Bhambhore is the same city which is mentioned by Sir V S Naipaul in his ‘Among the Believers : An Islamic Journey’ (1981). Naipaul writes:

“Chach rules for forty years. It is Chach who repulses the first Arab attack, a sea attack on the port of  Bhambhore (Debal). On Chach’s death, the kingdom passes to Chach’s brother and then to his son, Dahar… Dahar consults an astrologer who predicts good fortune but this clouded by what the astrologer says about Dahar’s sister. The man Dahar’s sister marries, the astrologer says, will rule the kingdom…So Dahar goes through a marriage ceremony with his sister. Much is made of this incident, though it has no important sequel. It serves only -in this Persian Arab narrative-to stress that the kingdom of Sind is morally blighted, and the cause of the dynasty of Chach cannot prosper. Attention shifts now to the Arabs…After the failure of the first two expeditions against Sind, the third Caliph, Osman or Uthman (644-56) orders a detailed report on the affairs of “Hind or Sindh”-its rules of war, its strategy, the nature of its government, the structure of its society… “O Hakim,” the caliph says, “have you seen Hindustan and learnt all about it?”

“Yes, O commander of the faithful”

“Give us a description of it.”

Its water is dark and dirty. Its fruit is bitter and poisonous. Its land is stony and its earth is salt. A small army will soon be annihilated there, and a large one will soon die of hunger… Towards the end of the seventh century Hajjaj becomes governor of “Iraq, Sind and Hind…Hajjaj’s army is defeated by King Dahar’s son… Hajjaj selects 6000 experienced soldiers from Syria, appoints as general his 17 year old son-in-law, Mohammed Bin Qasim…”


Bhambore was an ancient port city of Debal from the 7th century, located near modern Karachi, Sindh, Pakistan, at the base of the Indus River. The city was long known for acting as the trading links between Arab and South Asian nations of its times. It was the gateway of Islam in the Indian subcontinent. In fact the first mosque in the subcontinent ‘ The Grand Mosque’ was built there. Before the invasion by Mohammad Bin Kasim, the city was mostly populated by Hindus and a minority of Buddhists.  The city was ruled by a Hindu King.


On the other hand Bhambhore is immortalized in the famous love story of Sassui-Punnhun of Sindh. The city is famously mentioned in the old Sindhi language folk song ‘Pere Pavandi Saan’ which narrates the folktale of Sassui-Punnhun. The story is about a faithful wife ‘Sassui’ (from Bhambhore, Sindh) who is ready to undergo all kinds of troubles that would come her way while seeking her beloved husband ‘Punnhun’ (from Makran, Balochistan) who was separated from her by the rivals. This folktale has been used as parable by one the greatest Sindhi Sufi Poet Shah Abdul Latif (1689-1752) for seeker on mystical path who undergoes all kinds of tribulations in the quest of God whom he will find, at the end of the road, in his own heart like  Sassui, roaming in the wilderness and talking to the beasts, becomes something like feminine counter part Majnun (the persian symbol of true love).  Shah Abdul Latif sings this historic tale in his anthology of sufi poetry (Shah Jo Risalo) as an example of eternal love and union with Divine.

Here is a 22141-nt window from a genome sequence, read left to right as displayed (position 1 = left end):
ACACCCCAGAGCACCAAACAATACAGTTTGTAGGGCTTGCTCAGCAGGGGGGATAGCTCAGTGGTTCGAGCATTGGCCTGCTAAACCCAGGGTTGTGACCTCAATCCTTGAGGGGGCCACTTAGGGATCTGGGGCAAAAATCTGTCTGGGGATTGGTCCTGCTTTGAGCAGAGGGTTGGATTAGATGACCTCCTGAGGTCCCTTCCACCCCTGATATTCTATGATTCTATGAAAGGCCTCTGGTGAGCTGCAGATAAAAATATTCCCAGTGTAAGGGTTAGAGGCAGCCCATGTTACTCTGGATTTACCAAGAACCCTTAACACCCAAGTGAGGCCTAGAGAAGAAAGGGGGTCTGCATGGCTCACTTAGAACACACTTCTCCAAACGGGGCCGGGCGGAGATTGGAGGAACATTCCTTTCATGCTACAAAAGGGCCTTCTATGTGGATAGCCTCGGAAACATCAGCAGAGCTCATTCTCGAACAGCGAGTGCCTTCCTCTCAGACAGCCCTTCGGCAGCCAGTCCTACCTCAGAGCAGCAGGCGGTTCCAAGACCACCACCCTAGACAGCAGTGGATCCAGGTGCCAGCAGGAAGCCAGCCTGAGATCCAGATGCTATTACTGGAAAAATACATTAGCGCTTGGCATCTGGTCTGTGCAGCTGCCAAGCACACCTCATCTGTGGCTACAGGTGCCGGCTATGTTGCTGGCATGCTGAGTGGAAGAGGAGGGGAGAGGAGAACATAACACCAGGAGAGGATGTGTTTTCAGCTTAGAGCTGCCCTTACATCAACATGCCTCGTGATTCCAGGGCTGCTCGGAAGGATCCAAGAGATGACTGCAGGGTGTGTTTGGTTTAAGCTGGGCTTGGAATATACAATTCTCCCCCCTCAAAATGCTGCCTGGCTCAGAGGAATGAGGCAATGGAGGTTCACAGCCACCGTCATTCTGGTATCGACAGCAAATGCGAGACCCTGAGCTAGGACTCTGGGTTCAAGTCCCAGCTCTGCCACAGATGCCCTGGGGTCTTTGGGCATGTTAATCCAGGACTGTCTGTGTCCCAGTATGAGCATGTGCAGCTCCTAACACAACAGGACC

Composed in Sindhi language, this song ‘Pere Pavandi Saan’ has long been sung during weddings by women in Sindh Region.
Sindhi language is a direct descendant of  VrachaD Aprabhamsa and is  spoken by a large number of people  in India and Pakistan. It is spoken in Sindh and Balochistan in Pakistan where it is taught as a first language in the government schools. Sindhi is also widely spoken in India by a huge population.It is one of the major literary languages of India recognized in the Eighth Schedule of the Constitution. In India it is usually spoken by people who, after migration from Sindhi due to partition of the country in 1947 have settled mainly in Gujarat, Maharashtra, Rajasthan, Madhya Pradesh, Uttar Pradesh and Delhi. Significant number of Sindhi speaking people reside in South India and in some other regions of the country. Among the modern Indian language, Sindhi is the only language which is not an official language of any particular state. It is also widely spoken in Ulhasnagar near Mumbai which is the largest Sindhi enclave in India.

It is impossible not to enjoy and cherish the melodies that come right from our own soil and roots; every harmony is a reservoir of history, every chorus is unique and every stanza becomes a holy verse. Kudos to ‘Coke Studio – Pakistan’ for bringing this uniquely multilingual heritage of South Asia in the limelight. Sindhi folk songs are cultural treasures for the world. Long live this pluralistic tradition of South Asia. Here is the Devanagari rendering of this amazing Sindhi song sung by Tahir Mithu :

पेरि पवंडी साँ, चवनडी साँ
रहि वन रात भंभोर में अल्लाह
पेरि पवंडी साँ, चवनडी साँ
रहि वन रात भंभोर में अल्लाह
सिंदड़ी में, भंभोर में
उठ तै आरिए जाम, मा जा मियाँ हो अल्लाह
हो उठ तै आरिए जाम, मा जा मियाँ हो
आरिए जाम जा, पुन्हल जाम जा
आरिए जाम जा, पुन्हल जाम जा
वागाँ वठन डी साँ, चवनडी साँ
रहि वन रात भंभोर में अल्लाह
पेरि पवंडी साँ
सिंदड़ी में, भंभोर में
रोज़ो पाक रसूल जो मियाँ हो अल्लाह
हो रोज़ो पाक रसूल जो मियाँ, मिठ्ठे रसूल जो, सोहणे रसूल जो, प्यारे रसूल जो, सोहणे रसूल जो
चौठ चूम्मनेडी साँ, चवणडी साँ
रहि वन रात भंभोर में अल्लाह
पेरि पवंडी साँ
सिंदड़ी में, भंभोर में
अद्नूँ, शाह लतीफ चै मियाँ हो अल्लाह
भिट जो गोह्ट लतीफ चै मियाँ, अद्नूँ लतीफ चै, लायक लतीफ चै, ललौं लतीफ चै, भिट जो लतीफ चै
लोहे लहन डी साँ, चवनडी साँ
पेरि पवंडी साँ, चवनडी साँ
रहि वन रात भंभोर में अल्लाह
सिंदड़ी में, भंभोर में…..

Listen to the song here :

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